- Chatbots and virtual assistants to predict the right answer to standard customer inquiries and assist customers in navigating through the insurance plan selection process.
Currently, the area where payers are adopting AI to the greatest extent is in care management.
Likewise, the highest adoption of AI by healthcare providers is for care and case management. Providers also are employing AI tools to:
- collaborate more effectively with patients
- reduce the time required for aggregating, storing, and analyzing patients’ data
- streamline workflows
- monitor patients remotely
- detect diseases faster and more accurately
- come up with better treatments.
These findings and more are discussed in Everest Group’s recently published report, “Dr. Robot Will See You Now: Unpacking the State of Artificial Intelligence in Healthcare – 2019.” The firm has analyzed the market from the vantage point of 27 leading healthcare enterprises and closely examined the distinctive attributes of the leaders, who are far ahead of the other industry participants in terms of AI capability maturity. The report identifies best practices, illustrates the impact generated, and offers proposed a roadmap for market stakeholders.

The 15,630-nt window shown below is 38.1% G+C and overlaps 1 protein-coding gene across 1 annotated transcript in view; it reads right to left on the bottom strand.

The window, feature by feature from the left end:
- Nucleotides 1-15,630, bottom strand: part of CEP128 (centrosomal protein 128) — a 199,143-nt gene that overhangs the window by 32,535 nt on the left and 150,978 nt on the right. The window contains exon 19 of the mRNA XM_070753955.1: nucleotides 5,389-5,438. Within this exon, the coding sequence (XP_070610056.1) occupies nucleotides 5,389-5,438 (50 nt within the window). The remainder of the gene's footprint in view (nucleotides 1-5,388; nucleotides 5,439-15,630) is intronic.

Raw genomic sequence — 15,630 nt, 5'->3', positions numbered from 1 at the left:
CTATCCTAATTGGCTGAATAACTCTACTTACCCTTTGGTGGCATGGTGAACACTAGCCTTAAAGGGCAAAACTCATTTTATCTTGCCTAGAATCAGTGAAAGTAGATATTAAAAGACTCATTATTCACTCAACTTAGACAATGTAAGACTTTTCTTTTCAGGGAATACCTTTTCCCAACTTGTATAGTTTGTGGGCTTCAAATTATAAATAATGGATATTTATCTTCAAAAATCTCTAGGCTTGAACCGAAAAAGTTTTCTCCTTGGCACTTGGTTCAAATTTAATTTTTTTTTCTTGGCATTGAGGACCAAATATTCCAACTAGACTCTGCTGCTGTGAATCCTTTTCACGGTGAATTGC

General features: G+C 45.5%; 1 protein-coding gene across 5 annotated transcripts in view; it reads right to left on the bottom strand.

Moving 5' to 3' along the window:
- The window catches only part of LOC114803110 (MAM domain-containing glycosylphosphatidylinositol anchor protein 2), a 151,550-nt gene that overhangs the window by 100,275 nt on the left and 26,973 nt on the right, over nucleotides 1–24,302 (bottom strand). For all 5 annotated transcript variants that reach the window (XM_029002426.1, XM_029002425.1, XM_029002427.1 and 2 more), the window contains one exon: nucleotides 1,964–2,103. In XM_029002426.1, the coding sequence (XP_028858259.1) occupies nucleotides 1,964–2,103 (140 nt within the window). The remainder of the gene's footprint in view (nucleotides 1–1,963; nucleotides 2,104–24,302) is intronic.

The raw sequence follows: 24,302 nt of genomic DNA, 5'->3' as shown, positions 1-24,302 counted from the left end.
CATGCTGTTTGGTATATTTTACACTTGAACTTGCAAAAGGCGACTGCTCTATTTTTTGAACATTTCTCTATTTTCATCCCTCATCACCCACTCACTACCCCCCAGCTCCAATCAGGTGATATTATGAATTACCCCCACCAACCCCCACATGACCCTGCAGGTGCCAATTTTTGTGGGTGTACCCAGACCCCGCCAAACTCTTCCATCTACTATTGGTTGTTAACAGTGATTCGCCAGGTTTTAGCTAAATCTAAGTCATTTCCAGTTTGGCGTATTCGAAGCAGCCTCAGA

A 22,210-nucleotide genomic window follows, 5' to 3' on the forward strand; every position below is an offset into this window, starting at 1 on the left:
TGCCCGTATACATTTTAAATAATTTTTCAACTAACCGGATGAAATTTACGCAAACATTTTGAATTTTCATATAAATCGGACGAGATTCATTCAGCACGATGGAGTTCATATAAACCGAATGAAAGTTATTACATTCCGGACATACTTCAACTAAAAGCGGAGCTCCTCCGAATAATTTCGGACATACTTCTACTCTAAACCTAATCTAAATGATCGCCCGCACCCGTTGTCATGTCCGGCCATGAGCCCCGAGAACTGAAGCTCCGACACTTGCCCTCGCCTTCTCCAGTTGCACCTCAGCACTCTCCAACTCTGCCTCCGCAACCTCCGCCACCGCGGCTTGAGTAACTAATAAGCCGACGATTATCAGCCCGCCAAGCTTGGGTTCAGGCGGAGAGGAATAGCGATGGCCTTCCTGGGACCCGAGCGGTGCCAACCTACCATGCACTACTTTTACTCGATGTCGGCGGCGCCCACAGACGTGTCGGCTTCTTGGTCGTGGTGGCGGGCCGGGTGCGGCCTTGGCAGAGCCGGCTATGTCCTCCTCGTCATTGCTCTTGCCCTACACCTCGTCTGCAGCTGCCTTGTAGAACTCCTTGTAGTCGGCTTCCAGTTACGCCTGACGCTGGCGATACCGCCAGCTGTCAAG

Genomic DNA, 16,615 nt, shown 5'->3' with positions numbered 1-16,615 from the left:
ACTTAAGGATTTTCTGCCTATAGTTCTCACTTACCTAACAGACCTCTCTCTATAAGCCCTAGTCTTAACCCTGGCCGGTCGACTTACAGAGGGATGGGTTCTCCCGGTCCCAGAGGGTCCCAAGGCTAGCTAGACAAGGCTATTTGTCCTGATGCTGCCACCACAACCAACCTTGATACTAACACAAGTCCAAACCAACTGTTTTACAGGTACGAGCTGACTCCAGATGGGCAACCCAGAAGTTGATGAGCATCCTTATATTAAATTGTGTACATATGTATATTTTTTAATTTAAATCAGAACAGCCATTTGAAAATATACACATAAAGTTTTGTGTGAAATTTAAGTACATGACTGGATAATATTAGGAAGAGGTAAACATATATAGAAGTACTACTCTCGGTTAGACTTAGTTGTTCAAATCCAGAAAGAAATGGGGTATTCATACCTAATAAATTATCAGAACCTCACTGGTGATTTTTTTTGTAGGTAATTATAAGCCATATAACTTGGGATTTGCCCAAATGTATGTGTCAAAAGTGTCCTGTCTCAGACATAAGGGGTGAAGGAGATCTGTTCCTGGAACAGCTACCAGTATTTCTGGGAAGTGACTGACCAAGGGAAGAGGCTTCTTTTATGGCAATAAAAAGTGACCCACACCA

***Download a complimentary abstract of this report here. ***
“While healthcare enterprises are still in the nascent stages of AI adoption, the scale of opportunity in AI demands C-level vision,” said Abhishek Singh, vice president of Information Technology Services at Everest Group. “AI presents unique opportunities for healthcare enterprises – allowing them to improve customer experience, achieve operational efficiency, enhance employee productivity, cut costs, accelerate speed-to-market, and develop more personalized products. In the case of the leading healthcare organizations, their CEOs and CIOs are acknowledging the transformative power of AI, rapidly building appropriate AI strategies, and building a robust, overarching business plan to harness its benefits.”